But that’s not all. Venus is nice and far away from the Sun right now which and the Moon provides a useful guide to help see Venus during the day.  I recommend using a program like Stellarium to help you out. Set it up for your location and time of observation. Be sure the Moon and Venus are up in the sky during the day. Note the position of Venus relative to the Moon. Now you are ready to track down Venus in broad daylight.

Find the Moon and slowly scan away from the Moon toward where Venus should be located according to Stellarium. You really have to look directly at Venus to see it during the day.  That is, the image of Venus must land on the fovea of your eye. The fovea is the small spot in the center of your retina where the cones are most closely spaced and your vision is most acute. Once you hit that spot, Venus will pop into view so prominently you will wonder how you missed it before.

It takes some practice.  Be sure your eyes are focused at infinity (focus on the Moon before you scan will do the trick). It also helps if you stand so the Sun is hidden Sun behind a tree or building to cut down on glare.

Many people wait until close to sunset to try this, but I have seen Venus practically any time it is up, even in the middle of the day. A good strategy might be to try it near sunset on Wednesday night and if you are successful, try it during the day on Thursday.

Happy observing!

January 25, 2012 Posted by | Astrophotography, Observing, Solar System | , | 1 Comment

Can You Spy Jupiter During the Day?

Other than the Sun and the Moon, it is challenging to see astronomical objects during the day. Venus is commonly seen during the day (and I will blog about it soon as it is becoming well positioned for daytime sightings). Jupiter is the other object that can occasionally be glimpsed during the day, but it is very challenging.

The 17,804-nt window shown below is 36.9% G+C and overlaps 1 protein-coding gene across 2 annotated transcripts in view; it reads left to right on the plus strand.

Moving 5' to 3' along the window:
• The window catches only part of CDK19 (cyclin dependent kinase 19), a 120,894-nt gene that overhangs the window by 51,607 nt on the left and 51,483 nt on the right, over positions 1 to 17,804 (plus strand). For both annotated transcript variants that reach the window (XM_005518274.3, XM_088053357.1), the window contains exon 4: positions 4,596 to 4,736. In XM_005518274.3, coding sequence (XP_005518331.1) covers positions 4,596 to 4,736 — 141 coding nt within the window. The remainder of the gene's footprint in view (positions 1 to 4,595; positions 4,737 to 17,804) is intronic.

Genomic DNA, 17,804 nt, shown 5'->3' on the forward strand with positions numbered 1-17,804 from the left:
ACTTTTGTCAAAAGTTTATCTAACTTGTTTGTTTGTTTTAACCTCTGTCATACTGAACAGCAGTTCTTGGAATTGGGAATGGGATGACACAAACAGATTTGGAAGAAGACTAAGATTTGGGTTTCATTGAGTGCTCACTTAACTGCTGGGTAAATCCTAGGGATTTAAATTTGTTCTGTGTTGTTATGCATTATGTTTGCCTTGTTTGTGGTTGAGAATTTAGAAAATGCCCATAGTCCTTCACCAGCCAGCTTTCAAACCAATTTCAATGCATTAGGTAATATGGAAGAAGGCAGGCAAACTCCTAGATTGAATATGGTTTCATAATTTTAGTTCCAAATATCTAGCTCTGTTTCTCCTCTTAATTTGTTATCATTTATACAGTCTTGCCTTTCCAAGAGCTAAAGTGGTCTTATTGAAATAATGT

Fortunately, the Moon makes a close pass near Jupiter on January 2nd giving you a bit of help in this challenging observation. I recommend using a program such as Stellarium to make a finder chart for your particular location and time. Your best bet is late afternoon when the Moon and Jupiter have risen high enough in the east to make them easier to see. Here is a chart for Tucson at about 4pm tomorrow (the Moon moves about one Moon diameter per hour, so if you are observing several hours earlier or later, you might want to make a chart for yourself!)

Start by finding the Moon. You need to focus your eyes at infinity to have any chance of seeing Jupiter and the Moon is close enough to infinity that you can use it. Slowly scan toward the Jupiter. You have to look DIRECTLY at Jupiter to see it (that is Jupiter must be focused on the fovea, the center of your retina where you have the most sensitive vision) and it will pop into view. If you are off just a little bit, you won’t see it so this observation takes some patience! Some people find it is easier to wait until the Sun is almost going down, but I like the challenge of the fully illuminated sky!

It is much easier to take a pic of Jupiter during the day. Zoom in on the Moon (but not too far) and take a short exposure. Examine it closely on your computer screen to find Jupiter.

I have seen Jupiter during the day several times. It takes practice but is possible. If you are successful, you will join a fairly small and select group who have achieved this challenging observation.

January 2, 2012 Posted by | Daytime Astronomy, Observing, Solar System | 1 Comment